Tuesday, April 14, 2015

where the white people live...,



theatlantic |  Public policy has “focused on the concentration of poverty and residential segregation. This has problematized non-white and high-poverty neighborhoods,” said Goetz, the director of the Center for Urban and Regional Affairs at the University of Minnesota, when presenting his findings at the Lincoln Institute of Land Policy. “It’s shielded the other end of the spectrum from scrutiny—to the point where we think segregation of whites is normal.”


Goetz and his team are still researching the effects of this self-segregation of whites, but he thinks that a high number of RCAAs may be a negative factor for cities.

“Some people argue that when whites and affluent people segregate themselves, it can erode empathy, and it can inhibit the pursuit of region-wide remedies,” he told me. “It can inhibit a sense of shared destiny within a metropolitan area.”

This brings to mind a metro area such as Detroit, which emerged from bankruptcy last year, and was characterized by a poor and segregated urban core and wealthy white suburbs that did not contribute to the city’s revenue. The executive of Oakland County, to Detroit’s north, which is one of the whitest areas in the nation, has said publicly he doesn’t feel any incentive to help the city of Detroit.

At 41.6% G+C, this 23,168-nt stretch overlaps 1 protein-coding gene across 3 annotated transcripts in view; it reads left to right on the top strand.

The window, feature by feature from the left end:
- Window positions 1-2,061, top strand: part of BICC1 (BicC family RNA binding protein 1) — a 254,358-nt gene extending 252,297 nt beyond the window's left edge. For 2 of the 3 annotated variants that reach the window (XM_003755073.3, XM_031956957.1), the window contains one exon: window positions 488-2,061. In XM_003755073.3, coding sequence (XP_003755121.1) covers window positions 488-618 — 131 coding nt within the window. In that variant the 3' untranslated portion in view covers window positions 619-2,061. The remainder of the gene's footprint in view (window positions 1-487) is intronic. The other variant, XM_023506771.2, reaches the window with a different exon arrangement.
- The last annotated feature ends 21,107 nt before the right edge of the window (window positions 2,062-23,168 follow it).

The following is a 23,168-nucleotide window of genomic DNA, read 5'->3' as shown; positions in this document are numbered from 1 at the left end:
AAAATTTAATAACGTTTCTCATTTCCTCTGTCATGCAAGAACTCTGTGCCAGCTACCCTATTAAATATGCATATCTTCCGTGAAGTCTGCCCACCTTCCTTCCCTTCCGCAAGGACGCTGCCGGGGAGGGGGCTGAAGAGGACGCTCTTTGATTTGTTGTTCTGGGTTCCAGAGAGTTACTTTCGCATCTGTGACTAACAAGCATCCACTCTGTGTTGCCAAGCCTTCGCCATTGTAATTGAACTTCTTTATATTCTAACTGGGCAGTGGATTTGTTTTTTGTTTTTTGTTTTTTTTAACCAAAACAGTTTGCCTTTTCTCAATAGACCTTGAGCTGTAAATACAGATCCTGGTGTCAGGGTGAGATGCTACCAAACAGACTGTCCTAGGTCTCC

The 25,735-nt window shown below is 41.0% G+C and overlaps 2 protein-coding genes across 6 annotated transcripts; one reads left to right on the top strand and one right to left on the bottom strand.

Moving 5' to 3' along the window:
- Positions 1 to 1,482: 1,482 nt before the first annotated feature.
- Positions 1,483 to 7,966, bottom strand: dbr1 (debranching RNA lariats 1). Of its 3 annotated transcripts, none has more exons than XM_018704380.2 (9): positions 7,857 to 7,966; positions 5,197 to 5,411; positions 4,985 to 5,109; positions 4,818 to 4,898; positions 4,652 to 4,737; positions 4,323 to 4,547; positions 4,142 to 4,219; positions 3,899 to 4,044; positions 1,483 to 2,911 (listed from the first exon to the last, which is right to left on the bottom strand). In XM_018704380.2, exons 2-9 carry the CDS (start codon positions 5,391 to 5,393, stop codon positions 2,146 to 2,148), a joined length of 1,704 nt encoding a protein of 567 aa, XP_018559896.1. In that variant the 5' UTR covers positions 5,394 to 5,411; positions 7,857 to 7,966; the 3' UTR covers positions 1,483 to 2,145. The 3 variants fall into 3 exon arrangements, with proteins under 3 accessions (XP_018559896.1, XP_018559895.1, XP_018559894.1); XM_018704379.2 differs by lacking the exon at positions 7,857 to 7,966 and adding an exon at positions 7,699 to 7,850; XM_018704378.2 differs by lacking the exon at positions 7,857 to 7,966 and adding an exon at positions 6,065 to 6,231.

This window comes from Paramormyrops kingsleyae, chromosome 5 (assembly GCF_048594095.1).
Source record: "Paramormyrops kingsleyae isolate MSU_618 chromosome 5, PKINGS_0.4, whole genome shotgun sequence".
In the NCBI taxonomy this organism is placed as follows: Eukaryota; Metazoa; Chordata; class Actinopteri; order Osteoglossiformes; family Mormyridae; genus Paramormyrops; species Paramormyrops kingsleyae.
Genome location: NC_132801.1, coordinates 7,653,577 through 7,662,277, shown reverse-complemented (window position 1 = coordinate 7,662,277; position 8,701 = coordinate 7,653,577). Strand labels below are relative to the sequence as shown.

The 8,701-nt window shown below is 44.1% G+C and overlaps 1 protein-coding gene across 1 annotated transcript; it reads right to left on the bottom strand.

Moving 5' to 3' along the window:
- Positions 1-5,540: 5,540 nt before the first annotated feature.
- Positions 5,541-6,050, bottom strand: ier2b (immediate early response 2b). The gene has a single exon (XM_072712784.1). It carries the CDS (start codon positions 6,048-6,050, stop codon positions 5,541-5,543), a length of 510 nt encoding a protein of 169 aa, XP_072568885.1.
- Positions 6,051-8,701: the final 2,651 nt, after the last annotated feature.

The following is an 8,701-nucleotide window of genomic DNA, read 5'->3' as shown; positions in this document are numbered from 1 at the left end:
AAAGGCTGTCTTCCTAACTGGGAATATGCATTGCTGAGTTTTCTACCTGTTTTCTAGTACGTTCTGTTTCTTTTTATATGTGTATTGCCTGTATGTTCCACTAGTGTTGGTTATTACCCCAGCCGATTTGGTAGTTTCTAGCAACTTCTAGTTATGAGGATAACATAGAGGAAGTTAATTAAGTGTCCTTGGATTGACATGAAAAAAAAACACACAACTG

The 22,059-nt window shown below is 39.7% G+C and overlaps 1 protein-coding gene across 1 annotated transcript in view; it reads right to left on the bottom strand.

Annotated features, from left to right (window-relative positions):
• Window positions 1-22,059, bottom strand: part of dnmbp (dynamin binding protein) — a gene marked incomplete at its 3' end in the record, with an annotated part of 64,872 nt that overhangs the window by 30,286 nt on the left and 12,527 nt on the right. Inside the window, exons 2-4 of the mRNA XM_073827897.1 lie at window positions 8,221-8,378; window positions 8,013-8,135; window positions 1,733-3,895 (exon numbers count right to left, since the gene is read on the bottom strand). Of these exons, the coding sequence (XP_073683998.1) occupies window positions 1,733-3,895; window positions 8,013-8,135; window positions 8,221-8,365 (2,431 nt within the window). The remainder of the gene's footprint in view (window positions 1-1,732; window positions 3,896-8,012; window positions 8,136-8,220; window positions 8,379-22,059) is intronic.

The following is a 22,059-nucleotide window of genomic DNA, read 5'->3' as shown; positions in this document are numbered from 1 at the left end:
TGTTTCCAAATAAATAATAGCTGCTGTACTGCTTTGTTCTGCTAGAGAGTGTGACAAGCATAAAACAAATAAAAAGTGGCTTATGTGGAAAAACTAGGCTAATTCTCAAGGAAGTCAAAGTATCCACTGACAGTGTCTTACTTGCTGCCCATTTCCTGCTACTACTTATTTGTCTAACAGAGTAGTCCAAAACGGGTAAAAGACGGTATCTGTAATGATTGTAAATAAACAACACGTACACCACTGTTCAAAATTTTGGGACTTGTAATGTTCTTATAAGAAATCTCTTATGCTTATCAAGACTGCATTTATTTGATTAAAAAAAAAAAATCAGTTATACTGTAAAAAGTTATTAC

Goetz and his team also researched the RCAAs’ and RCAPs’ distance to downtown. Areas of affluence are located, on average, 21.1 miles from a metro area’s downtown. In Detroit, racially concentrated areas of affluence are, on average, 24.2 miles from the city’s downtown. In Washington, D.C., racially concentrated areas of affluence are 25.1 miles from downtown; in Chicago, they’re 22.1 miles. Racially concentrated areas of poverty, on the other hand, are on average 6.6 miles from downtown, and in cities such as Baltimore, St. Louis, and Philadelphia, they’re much closer.